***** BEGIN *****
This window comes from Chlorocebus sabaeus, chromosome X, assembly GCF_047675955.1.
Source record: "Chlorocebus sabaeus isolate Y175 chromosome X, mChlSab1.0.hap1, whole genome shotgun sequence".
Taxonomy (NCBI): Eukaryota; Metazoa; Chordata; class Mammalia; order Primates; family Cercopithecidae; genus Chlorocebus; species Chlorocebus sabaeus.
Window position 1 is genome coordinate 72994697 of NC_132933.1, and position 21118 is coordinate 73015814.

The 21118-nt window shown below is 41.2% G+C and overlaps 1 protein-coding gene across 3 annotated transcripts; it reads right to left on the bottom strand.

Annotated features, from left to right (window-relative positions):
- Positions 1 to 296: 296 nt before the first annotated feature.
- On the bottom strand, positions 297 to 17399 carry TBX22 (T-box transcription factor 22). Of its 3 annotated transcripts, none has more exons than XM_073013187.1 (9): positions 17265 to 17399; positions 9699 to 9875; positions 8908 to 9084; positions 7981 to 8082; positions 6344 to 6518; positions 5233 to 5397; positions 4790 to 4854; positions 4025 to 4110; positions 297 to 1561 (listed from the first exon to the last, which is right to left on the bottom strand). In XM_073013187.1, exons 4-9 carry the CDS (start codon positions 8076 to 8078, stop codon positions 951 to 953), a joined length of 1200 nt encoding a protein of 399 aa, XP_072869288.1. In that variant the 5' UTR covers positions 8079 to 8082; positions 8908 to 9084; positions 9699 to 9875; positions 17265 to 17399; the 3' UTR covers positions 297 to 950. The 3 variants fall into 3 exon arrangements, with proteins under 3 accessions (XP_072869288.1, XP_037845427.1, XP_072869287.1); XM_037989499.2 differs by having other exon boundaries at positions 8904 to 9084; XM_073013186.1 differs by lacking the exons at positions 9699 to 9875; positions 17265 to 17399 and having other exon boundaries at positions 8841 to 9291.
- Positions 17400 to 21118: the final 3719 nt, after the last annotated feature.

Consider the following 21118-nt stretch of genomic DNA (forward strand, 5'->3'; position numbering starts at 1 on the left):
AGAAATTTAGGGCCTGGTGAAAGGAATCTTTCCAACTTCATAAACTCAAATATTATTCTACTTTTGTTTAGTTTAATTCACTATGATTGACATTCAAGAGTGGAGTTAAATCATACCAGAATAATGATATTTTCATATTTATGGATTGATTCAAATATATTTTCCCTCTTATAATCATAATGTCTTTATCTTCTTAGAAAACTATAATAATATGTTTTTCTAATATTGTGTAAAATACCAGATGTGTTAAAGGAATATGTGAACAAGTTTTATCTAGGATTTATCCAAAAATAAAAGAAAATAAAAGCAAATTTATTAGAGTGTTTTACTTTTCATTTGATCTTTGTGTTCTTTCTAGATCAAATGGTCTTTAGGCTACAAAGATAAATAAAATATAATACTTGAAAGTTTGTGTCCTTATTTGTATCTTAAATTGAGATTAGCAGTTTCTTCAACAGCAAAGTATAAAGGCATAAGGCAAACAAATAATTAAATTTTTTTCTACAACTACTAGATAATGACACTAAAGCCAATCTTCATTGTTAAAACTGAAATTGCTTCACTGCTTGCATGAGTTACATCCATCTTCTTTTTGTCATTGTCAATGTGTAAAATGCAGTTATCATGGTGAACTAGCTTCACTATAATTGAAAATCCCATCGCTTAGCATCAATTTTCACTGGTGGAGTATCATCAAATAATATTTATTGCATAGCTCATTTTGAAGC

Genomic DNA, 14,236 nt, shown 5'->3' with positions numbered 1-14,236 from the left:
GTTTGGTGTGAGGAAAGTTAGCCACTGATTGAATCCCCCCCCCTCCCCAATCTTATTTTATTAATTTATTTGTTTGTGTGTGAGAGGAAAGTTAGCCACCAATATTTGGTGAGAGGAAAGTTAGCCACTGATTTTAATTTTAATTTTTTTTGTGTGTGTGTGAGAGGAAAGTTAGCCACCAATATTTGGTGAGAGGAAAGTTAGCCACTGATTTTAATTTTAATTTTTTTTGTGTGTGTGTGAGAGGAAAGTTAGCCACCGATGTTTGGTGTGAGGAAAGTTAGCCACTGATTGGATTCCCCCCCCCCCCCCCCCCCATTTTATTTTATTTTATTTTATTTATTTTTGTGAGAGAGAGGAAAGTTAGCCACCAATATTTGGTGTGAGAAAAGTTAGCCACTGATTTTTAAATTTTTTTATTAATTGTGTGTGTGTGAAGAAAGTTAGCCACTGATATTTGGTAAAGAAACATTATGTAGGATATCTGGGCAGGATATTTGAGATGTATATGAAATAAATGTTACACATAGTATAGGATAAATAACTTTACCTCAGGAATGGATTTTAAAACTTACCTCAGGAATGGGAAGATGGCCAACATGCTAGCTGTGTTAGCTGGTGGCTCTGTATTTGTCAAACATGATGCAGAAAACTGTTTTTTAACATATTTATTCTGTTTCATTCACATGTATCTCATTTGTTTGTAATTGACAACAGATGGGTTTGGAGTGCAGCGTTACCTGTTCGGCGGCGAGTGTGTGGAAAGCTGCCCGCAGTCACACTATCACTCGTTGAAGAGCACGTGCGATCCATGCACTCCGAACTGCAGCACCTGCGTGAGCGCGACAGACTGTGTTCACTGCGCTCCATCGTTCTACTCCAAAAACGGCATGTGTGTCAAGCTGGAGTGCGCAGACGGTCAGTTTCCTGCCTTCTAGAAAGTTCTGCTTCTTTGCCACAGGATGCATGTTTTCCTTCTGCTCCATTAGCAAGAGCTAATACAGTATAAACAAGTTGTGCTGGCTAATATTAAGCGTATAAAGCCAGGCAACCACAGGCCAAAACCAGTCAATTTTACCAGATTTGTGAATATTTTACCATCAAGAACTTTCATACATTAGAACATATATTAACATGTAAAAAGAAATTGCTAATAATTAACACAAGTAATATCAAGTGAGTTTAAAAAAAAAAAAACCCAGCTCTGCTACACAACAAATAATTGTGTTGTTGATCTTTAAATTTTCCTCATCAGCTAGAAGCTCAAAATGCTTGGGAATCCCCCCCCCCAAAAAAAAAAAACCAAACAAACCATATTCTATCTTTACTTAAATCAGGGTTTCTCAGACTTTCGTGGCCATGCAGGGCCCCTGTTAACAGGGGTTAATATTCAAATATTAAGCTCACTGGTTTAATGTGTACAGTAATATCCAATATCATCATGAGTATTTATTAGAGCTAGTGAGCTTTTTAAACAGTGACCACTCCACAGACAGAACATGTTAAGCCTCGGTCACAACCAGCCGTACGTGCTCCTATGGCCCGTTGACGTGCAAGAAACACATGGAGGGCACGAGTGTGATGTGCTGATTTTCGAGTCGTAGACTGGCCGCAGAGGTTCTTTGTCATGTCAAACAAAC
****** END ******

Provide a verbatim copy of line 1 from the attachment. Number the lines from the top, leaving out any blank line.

This window comes from Chlorocebus sabaeus, chromosome X, assembly GCF_047675955.1.